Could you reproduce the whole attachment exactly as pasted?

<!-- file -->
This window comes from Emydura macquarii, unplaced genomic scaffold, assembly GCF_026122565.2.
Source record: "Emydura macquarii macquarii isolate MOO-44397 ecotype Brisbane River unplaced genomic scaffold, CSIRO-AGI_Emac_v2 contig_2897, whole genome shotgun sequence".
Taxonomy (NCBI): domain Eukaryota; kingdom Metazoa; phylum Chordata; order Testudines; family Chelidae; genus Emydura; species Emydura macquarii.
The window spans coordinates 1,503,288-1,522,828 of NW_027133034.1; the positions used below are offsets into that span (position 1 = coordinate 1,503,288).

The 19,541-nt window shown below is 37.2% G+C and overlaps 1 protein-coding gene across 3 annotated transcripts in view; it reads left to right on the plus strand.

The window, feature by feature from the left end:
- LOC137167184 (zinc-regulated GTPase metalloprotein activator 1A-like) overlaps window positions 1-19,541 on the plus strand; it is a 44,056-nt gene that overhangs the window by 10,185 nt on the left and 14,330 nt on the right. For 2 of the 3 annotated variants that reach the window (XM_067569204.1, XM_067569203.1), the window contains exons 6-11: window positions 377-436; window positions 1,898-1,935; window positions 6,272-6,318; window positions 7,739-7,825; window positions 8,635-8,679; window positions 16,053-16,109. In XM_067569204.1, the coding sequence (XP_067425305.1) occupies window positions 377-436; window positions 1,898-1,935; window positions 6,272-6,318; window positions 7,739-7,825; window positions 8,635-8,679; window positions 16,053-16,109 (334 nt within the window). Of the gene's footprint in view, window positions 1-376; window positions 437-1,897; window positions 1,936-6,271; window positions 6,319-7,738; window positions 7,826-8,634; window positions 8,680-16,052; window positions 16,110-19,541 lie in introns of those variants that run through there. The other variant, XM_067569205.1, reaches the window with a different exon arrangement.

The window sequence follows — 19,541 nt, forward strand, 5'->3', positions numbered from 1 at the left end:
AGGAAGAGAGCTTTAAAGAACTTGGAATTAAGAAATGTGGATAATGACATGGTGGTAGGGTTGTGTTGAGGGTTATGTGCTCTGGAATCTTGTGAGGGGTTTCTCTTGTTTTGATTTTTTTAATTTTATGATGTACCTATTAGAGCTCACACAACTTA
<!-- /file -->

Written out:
This window comes from Emydura macquarii, unplaced genomic scaffold, assembly GCF_026122565.2.
Source record: "Emydura macquarii macquarii isolate MOO-44397 ecotype Brisbane River unplaced genomic scaffold, CSIRO-AGI_Emac_v2 contig_2897, whole genome shotgun sequence".
Taxonomy (NCBI): domain Eukaryota; kingdom Metazoa; phylum Chordata; order Testudines; family Chelidae; genus Emydura; species Emydura macquarii.
The window spans coordinates 1,503,288-1,522,828 of NW_027133034.1; the positions used below are offsets into that span (position 1 = coordinate 1,503,288).

The 19,541-nt window shown below is 37.2% G+C and overlaps 1 protein-coding gene across 3 annotated transcripts in view; it reads left to right on the plus strand.

The window, feature by feature from the left end:
- LOC137167184 (zinc-regulated GTPase metalloprotein activator 1A-like) overlaps window positions 1-19,541 on the plus strand; it is a 44,056-nt gene that overhangs the window by 10,185 nt on the left and 14,330 nt on the right. For 2 of the 3 annotated variants that reach the window (XM_067569204.1, XM_067569203.1), the window contains exons 6-11: window positions 377-436; window positions 1,898-1,935; window positions 6,272-6,318; window positions 7,739-7,825; window positions 8,635-8,679; window positions 16,053-16,109. In XM_067569204.1, the coding sequence (XP_067425305.1) occupies window positions 377-436; window positions 1,898-1,935; window positions 6,272-6,318; window positions 7,739-7,825; window positions 8,635-8,679; window positions 16,053-16,109 (334 nt within the window). Of the gene's footprint in view, window positions 1-376; window positions 437-1,897; window positions 1,936-6,271; window positions 6,319-7,738; window positions 7,826-8,634; window positions 8,680-16,052; window positions 16,110-19,541 lie in introns of those variants that run through there. The other variant, XM_067569205.1, reaches the window with a different exon arrangement.

The window sequence follows — 19,541 nt, forward strand, 5'->3', positions numbered from 1 at the left end:
AGGAAGAGAGCTTTAAAGAACTTGGAATTAAGAAATGTGGATAATGACATGGTGGTAGGGTTGTGTTGAGGGTTATGTGCTCTGGAATCTTGTGAGGGGTTTCTCTTGTTTTGATTTTTTTAATTTTATGATGTACCTATTAGAGCTCACACAACTTA